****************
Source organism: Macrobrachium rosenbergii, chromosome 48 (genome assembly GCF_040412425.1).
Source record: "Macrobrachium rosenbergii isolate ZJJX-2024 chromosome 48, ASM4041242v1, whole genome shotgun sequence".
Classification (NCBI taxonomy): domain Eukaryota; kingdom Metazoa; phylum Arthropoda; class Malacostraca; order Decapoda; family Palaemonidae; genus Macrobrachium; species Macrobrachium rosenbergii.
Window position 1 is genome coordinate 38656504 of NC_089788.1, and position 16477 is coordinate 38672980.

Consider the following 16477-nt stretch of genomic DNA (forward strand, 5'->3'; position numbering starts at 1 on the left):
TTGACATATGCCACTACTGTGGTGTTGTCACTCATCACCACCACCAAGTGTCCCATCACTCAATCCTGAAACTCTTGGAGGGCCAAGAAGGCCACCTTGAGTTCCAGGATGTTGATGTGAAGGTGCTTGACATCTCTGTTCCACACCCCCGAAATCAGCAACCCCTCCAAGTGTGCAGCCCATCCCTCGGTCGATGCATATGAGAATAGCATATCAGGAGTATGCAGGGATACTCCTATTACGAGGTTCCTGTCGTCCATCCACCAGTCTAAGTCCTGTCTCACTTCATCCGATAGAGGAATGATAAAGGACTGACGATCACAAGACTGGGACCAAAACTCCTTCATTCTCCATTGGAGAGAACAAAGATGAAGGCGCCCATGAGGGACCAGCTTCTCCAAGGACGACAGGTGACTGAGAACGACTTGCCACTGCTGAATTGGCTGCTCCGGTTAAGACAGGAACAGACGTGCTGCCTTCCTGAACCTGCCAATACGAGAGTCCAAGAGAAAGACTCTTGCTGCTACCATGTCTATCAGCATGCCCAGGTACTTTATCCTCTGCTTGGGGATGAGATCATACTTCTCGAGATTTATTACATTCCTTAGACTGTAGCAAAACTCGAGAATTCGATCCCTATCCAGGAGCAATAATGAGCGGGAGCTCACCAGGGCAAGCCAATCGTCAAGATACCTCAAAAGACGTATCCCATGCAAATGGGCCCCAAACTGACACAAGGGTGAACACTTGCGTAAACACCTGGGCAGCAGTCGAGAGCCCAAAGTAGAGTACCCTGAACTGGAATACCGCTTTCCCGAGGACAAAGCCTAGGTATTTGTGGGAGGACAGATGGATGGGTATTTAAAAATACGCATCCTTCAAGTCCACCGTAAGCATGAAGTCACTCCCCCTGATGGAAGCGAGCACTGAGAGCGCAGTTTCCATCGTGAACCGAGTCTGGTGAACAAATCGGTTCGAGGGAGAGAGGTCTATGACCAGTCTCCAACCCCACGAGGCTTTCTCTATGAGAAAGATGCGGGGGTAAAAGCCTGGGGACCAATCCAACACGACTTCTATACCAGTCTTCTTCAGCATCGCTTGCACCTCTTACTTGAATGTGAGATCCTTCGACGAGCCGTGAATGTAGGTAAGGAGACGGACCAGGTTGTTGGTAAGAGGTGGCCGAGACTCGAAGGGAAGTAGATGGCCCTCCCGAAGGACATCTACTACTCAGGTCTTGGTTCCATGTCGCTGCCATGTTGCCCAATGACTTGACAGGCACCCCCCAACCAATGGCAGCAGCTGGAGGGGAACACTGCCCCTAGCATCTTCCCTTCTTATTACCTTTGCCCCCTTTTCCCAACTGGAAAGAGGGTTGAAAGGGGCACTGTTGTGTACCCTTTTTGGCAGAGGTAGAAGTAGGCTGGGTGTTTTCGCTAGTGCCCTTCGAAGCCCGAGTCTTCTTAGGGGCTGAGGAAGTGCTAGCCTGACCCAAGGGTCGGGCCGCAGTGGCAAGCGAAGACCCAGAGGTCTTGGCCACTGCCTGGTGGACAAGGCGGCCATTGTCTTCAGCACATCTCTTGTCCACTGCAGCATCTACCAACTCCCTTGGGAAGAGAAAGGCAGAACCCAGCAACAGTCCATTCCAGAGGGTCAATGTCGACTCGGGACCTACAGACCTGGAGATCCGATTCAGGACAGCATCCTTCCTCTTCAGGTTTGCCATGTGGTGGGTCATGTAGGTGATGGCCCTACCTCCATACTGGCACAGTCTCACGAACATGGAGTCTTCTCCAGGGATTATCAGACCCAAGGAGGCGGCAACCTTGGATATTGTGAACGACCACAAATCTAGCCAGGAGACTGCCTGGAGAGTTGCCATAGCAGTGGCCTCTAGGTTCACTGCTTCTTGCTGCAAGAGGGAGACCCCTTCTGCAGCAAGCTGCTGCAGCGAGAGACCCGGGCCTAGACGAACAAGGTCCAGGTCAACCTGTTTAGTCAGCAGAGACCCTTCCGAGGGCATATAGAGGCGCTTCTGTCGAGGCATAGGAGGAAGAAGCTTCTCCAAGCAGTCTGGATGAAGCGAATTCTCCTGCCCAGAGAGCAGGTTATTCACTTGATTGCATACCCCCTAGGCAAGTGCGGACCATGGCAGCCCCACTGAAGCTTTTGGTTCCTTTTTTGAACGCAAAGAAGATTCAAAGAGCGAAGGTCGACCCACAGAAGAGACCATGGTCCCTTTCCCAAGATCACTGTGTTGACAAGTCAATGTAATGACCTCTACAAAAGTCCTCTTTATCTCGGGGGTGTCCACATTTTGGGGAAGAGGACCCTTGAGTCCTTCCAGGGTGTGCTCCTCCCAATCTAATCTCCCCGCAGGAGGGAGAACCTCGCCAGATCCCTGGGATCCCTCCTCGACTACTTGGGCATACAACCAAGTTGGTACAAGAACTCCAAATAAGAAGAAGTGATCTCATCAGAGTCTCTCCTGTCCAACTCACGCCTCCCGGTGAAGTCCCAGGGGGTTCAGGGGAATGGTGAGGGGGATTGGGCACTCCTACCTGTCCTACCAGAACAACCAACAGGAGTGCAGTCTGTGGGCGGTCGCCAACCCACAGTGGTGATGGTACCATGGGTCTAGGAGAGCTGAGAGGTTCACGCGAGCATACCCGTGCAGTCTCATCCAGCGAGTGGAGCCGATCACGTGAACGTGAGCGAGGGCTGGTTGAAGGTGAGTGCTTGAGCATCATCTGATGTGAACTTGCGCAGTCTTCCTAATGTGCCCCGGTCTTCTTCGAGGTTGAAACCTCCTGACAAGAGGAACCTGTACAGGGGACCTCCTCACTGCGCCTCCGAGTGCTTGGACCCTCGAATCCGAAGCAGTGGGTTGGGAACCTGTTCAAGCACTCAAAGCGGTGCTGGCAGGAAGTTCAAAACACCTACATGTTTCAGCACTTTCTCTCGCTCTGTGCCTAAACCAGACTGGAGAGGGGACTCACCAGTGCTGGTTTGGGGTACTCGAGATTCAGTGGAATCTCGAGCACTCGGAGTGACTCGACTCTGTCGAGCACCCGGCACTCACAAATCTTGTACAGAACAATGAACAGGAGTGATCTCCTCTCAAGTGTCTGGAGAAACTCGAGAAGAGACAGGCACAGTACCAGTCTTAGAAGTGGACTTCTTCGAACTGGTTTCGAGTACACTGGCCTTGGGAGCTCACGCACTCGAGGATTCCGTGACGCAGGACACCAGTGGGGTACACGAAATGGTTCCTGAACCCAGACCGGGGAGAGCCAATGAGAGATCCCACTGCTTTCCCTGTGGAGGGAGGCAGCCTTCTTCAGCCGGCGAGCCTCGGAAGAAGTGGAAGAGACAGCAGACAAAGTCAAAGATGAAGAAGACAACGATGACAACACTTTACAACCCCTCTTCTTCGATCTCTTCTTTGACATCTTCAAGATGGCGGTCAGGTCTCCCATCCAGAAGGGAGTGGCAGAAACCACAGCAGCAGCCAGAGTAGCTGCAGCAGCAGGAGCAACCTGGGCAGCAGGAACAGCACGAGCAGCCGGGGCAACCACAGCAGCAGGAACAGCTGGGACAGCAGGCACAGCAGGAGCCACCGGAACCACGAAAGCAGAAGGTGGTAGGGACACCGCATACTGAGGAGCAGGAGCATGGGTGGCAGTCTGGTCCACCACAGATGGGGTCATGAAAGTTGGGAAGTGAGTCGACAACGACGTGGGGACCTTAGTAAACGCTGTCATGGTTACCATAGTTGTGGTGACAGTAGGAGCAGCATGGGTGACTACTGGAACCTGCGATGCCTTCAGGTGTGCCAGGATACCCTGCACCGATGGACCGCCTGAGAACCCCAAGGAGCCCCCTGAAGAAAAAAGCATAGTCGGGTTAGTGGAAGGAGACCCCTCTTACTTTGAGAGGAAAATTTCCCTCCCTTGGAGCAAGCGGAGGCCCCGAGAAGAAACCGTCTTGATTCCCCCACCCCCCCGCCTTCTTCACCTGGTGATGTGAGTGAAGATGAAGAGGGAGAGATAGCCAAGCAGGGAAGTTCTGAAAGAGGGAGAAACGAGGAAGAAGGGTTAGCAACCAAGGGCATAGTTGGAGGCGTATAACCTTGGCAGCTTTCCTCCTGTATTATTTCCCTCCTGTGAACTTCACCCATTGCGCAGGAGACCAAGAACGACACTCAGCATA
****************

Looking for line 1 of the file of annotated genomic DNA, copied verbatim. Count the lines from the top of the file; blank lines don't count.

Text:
Source organism: Macrobrachium rosenbergii, chromosome 48 (genome assembly GCF_040412425.1).